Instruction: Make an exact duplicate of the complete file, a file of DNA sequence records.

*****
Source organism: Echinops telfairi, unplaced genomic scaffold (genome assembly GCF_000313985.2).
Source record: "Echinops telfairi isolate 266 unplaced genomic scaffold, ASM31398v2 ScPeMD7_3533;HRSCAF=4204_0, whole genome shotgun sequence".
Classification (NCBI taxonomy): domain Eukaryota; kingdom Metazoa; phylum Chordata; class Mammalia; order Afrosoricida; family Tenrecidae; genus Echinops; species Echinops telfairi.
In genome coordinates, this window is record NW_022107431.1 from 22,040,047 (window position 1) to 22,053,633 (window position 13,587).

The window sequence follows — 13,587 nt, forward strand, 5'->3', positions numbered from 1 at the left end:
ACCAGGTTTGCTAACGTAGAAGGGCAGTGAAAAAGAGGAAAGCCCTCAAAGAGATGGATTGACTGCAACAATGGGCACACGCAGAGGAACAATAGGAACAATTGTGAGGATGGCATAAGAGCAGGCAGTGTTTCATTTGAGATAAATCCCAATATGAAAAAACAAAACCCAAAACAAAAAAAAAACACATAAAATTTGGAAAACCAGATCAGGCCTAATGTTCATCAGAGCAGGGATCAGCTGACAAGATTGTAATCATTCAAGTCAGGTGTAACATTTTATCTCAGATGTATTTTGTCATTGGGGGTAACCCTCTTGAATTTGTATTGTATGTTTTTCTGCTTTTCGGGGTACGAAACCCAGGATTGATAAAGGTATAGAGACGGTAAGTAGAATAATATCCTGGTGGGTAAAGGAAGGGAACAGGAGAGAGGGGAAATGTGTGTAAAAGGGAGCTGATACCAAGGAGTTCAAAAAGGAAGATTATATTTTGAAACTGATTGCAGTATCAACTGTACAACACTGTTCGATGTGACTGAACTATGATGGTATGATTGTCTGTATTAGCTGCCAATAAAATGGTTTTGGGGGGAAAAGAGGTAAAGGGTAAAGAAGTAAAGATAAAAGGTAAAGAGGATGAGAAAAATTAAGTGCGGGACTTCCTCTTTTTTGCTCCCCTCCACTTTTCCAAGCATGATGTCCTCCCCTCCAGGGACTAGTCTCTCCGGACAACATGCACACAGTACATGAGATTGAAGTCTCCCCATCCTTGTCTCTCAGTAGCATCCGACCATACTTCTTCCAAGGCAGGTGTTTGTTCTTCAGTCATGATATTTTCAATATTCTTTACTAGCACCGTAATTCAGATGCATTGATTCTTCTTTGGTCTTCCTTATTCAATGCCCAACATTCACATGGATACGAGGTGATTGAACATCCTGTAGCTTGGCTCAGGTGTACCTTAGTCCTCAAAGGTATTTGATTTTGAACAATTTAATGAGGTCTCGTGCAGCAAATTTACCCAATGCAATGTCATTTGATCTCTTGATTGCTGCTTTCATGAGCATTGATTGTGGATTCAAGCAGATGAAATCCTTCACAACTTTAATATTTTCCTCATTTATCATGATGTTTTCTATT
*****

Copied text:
Source organism: Echinops telfairi, unplaced genomic scaffold (genome assembly GCF_000313985.2).
Source record: "Echinops telfairi isolate 266 unplaced genomic scaffold, ASM31398v2 ScPeMD7_3533;HRSCAF=4204_0, whole genome shotgun sequence".
Classification (NCBI taxonomy): domain Eukaryota; kingdom Metazoa; phylum Chordata; class Mammalia; order Afrosoricida; family Tenrecidae; genus Echinops; species Echinops telfairi.
In genome coordinates, this window is record NW_022107431.1 from 22,040,047 (window position 1) to 22,053,633 (window position 13,587).

The window sequence follows — 13,587 nt, forward strand, 5'->3', positions numbered from 1 at the left end:
ACCAGGTTTGCTAACGTAGAAGGGCAGTGAAAAAGAGGAAAGCCCTCAAAGAGATGGATTGACTGCAACAATGGGCACACGCAGAGGAACAATAGGAACAATTGTGAGGATGGCATAAGAGCAGGCAGTGTTTCATTTGAGATAAATCCCAATATGAAAAAACAAAACCCAAAACAAAAAAAAAACACATAAAATTTGGAAAACCAGATCAGGCCTAATGTTCATCAGAGCAGGGATCAGCTGACAAGATTGTAATCATTCAAGTCAGGTGTAACATTTTATCTCAGATGTATTTTGTCATTGGGGGTAACCCTCTTGAATTTGTATTGTATGTTTTTCTGCTTTTCGGGGTACGAAACCCAGGATTGATAAAGGTATAGAGACGGTAAGTAGAATAATATCCTGGTGGGTAAAGGAAGGGAACAGGAGAGAGGGGAAATGTGTGTAAAAGGGAGCTGATACCAAGGAGTTCAAAAAGGAAGATTATATTTTGAAACTGATTGCAGTATCAACTGTACAACACTGTTCGATGTGACTGAACTATGATGGTATGATTGTCTGTATTAGCTGCCAATAAAATGGTTTTGGGGGGAAAAGAGGTAAAGGGTAAAGAAGTAAAGATAAAAGGTAAAGAGGATGAGAAAAATTAAGTGCGGGACTTCCTCTTTTTTGCTCCCCTCCACTTTTCCAAGCATGATGTCCTCCCCTCCAGGGACTAGTCTCTCCGGACAACATGCACACAGTACATGAGATTGAAGTCTCCCCATCCTTGTCTCTCAGTAGCATCCGACCATACTTCTTCCAAGGCAGGTGTTTGTTCTTCAGTCATGATATTTTCAATATTCTTTACTAGCACCGTAATTCAGATGCATTGATTCTTCTTTGGTCTTCCTTATTCAATGCCCAACATTCACATGGATACGAGGTGATTGAACATCCTGTAGCTTGGCTCAGGTGTACCTTAGTCCTCAAAGGTATTTGATTTTGAACAATTTAATGAGGTCTCGTGCAGCAAATTTACCCAATGCAATGTCATTTGATCTCTTGATTGCTGCTTTCATGAGCATTGATTGTGGATTCAAGCAGATGAAATCCTTCACAACTTTAATATTTTCCTCATTTATCATGATGTTTTCTATT